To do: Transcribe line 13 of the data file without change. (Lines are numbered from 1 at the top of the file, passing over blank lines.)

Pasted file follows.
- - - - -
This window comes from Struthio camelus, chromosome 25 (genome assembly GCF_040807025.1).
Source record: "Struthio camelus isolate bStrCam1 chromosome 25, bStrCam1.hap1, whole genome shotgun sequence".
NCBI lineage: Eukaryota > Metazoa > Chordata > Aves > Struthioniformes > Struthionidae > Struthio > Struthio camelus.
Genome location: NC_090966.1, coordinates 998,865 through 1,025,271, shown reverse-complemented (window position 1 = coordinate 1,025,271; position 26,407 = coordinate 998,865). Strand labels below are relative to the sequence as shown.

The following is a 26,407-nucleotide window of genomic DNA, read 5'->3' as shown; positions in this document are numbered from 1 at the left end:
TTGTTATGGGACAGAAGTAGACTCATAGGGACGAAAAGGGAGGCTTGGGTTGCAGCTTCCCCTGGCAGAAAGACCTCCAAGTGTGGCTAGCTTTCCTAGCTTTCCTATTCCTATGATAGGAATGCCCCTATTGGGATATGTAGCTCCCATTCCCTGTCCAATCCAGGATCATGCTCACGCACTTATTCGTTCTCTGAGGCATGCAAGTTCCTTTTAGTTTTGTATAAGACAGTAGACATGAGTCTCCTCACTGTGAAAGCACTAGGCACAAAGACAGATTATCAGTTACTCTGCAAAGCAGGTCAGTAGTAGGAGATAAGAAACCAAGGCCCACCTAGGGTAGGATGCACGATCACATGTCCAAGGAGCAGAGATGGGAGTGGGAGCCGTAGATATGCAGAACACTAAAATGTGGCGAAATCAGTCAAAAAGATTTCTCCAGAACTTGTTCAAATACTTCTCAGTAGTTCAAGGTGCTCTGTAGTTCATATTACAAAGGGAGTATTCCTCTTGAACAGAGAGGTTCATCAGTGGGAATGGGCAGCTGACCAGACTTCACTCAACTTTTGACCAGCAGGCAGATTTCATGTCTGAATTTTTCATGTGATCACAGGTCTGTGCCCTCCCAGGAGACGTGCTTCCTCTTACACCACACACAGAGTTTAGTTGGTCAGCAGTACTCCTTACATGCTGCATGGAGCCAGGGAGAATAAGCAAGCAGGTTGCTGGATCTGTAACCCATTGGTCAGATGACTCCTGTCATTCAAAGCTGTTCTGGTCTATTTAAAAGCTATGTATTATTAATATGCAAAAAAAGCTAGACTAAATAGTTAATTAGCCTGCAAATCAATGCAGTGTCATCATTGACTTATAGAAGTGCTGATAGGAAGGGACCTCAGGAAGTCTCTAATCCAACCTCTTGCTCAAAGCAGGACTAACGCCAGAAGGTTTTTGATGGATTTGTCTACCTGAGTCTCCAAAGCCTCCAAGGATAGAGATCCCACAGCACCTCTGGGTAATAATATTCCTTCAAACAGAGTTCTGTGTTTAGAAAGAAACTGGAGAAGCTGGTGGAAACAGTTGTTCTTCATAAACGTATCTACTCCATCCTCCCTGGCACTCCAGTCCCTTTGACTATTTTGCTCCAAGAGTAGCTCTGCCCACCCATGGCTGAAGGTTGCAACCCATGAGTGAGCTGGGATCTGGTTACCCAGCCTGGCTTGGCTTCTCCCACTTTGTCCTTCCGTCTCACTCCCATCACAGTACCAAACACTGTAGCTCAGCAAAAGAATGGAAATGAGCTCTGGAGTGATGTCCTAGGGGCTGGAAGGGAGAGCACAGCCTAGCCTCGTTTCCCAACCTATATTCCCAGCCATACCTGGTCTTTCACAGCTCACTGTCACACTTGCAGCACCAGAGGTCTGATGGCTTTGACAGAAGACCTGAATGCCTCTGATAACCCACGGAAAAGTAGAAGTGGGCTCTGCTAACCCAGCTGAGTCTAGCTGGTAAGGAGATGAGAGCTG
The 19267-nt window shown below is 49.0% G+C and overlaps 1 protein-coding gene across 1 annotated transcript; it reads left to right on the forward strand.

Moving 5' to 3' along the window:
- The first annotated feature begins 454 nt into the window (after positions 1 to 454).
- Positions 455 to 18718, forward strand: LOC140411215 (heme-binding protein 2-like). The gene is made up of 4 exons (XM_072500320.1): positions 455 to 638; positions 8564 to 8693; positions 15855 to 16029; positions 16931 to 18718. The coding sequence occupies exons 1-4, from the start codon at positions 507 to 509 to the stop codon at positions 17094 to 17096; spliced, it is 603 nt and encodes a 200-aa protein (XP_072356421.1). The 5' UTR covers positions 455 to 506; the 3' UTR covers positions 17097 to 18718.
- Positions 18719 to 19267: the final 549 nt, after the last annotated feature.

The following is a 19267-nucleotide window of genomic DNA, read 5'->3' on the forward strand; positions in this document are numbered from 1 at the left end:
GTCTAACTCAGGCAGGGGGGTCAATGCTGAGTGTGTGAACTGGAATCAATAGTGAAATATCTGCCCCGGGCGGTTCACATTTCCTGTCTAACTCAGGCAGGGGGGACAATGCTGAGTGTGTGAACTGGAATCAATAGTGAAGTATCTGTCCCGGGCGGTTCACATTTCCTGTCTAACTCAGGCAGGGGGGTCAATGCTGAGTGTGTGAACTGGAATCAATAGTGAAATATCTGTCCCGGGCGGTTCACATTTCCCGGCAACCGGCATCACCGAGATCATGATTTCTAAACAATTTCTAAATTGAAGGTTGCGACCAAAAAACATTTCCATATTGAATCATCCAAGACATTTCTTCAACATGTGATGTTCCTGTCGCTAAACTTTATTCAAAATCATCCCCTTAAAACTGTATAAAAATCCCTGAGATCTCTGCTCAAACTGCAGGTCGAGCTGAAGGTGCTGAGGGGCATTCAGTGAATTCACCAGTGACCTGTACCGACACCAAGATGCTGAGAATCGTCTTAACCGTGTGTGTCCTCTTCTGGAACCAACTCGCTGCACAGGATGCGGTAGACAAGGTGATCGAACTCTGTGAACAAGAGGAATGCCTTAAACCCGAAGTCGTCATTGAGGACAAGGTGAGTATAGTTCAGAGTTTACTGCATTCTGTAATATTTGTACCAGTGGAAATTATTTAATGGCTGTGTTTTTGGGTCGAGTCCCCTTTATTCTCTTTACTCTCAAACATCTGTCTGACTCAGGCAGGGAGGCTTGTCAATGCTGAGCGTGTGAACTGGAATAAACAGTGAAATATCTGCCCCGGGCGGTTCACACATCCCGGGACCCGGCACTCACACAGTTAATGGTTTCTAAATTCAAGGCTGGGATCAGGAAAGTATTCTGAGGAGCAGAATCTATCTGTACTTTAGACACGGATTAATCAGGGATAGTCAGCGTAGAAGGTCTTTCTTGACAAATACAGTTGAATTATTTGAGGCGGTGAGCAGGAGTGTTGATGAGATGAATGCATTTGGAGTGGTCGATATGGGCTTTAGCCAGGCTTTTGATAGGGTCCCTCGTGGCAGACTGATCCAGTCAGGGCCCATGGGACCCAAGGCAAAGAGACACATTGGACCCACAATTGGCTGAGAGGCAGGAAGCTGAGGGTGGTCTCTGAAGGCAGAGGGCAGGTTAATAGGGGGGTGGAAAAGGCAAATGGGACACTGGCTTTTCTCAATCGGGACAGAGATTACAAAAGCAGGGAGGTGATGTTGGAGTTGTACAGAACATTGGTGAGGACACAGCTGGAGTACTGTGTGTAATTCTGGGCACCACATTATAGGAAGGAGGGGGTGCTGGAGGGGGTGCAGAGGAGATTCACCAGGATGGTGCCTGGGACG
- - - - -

GTCTAACTCAGGCAGGGGGGTCAATGCTGAGTGTGTGAACTGGAATCAATAGTGAAATATCTGCCCCGGGCGGTTCACATTTCCTGTCTAACTCAGGCAGGGGGGACAATGCTGAGTGTGTGAACTGGAATCAATAGTGAAGTATCTGTCCCGGGCGGTTCACATTTCCTGTCTAACTCAGGCAGGGGGGTCAATGCTGAGTGTGTGAACTGGAATCAATAGTGAAATATCTGTCCCGGGCGGTTCACATTTCCCGGCAACCGGCATCACCGAGATCATGATTTCTAAACAATTTCTAAATTGAAGGTTGCGACCAAAAAACATTTCCATATTGAATCATCCAAGACATTTCTTCAACATGTGATGTTCCTGTCGCTAAACTTTATTCAAAATCATCCCCTTAAAACTGTATAAAAATCCCTGAGATCTCTGCTCAAACTGCAGGTCGAGCTGAAGGTGCTGAGGGGCATTCAGTGAATTCACCAGTGACCTGTACCGACACCAAGATGCTGAGAATCGTCTTAACCGTGTGTGTCCTCTTCTGGAACCAACTCGCTGCACAGGATGCGGTAGACAAGGTGATCGAACTCTGTGAACAAGAGGAATGCCTTAAACCCGAAGTCGTCATTGAGGACAAGGTGAGTATAGTTCAGAGTTTACTGCATTCTGTAATATTTGTACCAGTGGAAATTATTTAATGGCTGTGTTTTTGGGTCGAGTCCCCTTTATTCTCTTTACTCTCAAACATCTGTCTGACTCAGGCAGGGAGGCTTGTCAATGCTGAGCGTGTGAACTGGAATAAACAGTGAAATATCTGCCCCGGGCGGTTCACACATCCCGGGACCCGGCACTCACACAGTTAATGGTTTCTAAATTCAAGGCTGGGATCAGGAAAGTATTCTGAGGAGCAGAATCTATCTGTACTTTAGACACGGATTAATCAGGGATAGTCAGCGTAGAAGGTCTTTCTTGACAAATACAGTTGAATTATTTGAGGCGGTGAGCAGGAGTGTTGATGAGATGAATGCATTTGGAGTGGTCGATATGGGCTTTAGCCAGGCTTTTGATAGGGTCCCTCGTGGCAGACTGATCCAGTCAGGGCCCATGGGACCCAAGGCAAAGAGACACATTGGACCCACAATTGGCTGAGAGGCAGGAAGCTGAGGGTGGTCTCTGAAGGCAGAGGGCAGGTTAATAGGGGGGTGGAAAAGGCAAATGGGACACTGGCTTTTCTCAATCGGGACAGAGATTACAAAAGCAGGGAGGTGATGTTGGAGTTGTACAGAACATTGGTGAGGACACAGCTGGAGTACTGTGTGTAATTCTGGGCACCACATTATAGGAAGGAGGGGGTGCTGGAGGGGGTGCAGAGGAGATTCACCAGGATGGTGCCTGGGACG